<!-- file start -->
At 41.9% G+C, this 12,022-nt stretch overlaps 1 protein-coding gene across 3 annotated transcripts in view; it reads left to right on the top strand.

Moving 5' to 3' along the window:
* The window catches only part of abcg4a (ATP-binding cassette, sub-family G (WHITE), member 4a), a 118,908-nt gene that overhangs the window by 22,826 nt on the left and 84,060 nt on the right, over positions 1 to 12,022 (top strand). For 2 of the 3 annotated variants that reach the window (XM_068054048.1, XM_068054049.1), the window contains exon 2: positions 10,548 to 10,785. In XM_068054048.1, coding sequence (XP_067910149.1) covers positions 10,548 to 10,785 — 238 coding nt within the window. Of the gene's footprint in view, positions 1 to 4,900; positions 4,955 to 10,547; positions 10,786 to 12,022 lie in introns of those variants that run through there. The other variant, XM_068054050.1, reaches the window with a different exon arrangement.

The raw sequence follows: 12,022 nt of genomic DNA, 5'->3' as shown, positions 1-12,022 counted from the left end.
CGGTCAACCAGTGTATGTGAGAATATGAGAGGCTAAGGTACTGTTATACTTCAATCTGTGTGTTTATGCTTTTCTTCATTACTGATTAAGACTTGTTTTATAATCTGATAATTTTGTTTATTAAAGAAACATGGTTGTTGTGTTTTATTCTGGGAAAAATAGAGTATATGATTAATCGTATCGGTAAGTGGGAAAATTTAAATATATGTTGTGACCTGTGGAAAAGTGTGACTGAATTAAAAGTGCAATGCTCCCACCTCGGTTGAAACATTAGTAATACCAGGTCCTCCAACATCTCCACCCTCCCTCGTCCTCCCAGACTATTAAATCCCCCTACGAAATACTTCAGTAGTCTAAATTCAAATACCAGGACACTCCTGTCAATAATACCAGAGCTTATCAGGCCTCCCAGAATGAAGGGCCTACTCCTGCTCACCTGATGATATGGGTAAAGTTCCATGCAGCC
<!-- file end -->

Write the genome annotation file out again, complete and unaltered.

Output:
At 41.9% G+C, this 12,022-nt stretch overlaps 1 protein-coding gene across 3 annotated transcripts in view; it reads left to right on the top strand.

Moving 5' to 3' along the window:
* The window catches only part of abcg4a (ATP-binding cassette, sub-family G (WHITE), member 4a), a 118,908-nt gene that overhangs the window by 22,826 nt on the left and 84,060 nt on the right, over positions 1 to 12,022 (top strand). For 2 of the 3 annotated variants that reach the window (XM_068054048.1, XM_068054049.1), the window contains exon 2: positions 10,548 to 10,785. In XM_068054048.1, coding sequence (XP_067910149.1) covers positions 10,548 to 10,785 — 238 coding nt within the window. Of the gene's footprint in view, positions 1 to 4,900; positions 4,955 to 10,547; positions 10,786 to 12,022 lie in introns of those variants that run through there. The other variant, XM_068054050.1, reaches the window with a different exon arrangement.

The raw sequence follows: 12,022 nt of genomic DNA, 5'->3' as shown, positions 1-12,022 counted from the left end.
CGGTCAACCAGTGTATGTGAGAATATGAGAGGCTAAGGTACTGTTATACTTCAATCTGTGTGTTTATGCTTTTCTTCATTACTGATTAAGACTTGTTTTATAATCTGATAATTTTGTTTATTAAAGAAACATGGTTGTTGTGTTTTATTCTGGGAAAAATAGAGTATATGATTAATCGTATCGGTAAGTGGGAAAATTTAAATATATGTTGTGACCTGTGGAAAAGTGTGACTGAATTAAAAGTGCAATGCTCCCACCTCGGTTGAAACATTAGTAATACCAGGTCCTCCAACATCTCCACCCTCCCTCGTCCTCCCAGACTATTAAATCCCCCTACGAAATACTTCAGTAGTCTAAATTCAAATACCAGGACACTCCTGTCAATAATACCAGAGCTTATCAGGCCTCCCAGAATGAAGGGCCTACTCCTGCTCACCTGATGATATGGGTAAAGTTCCATGCAGCC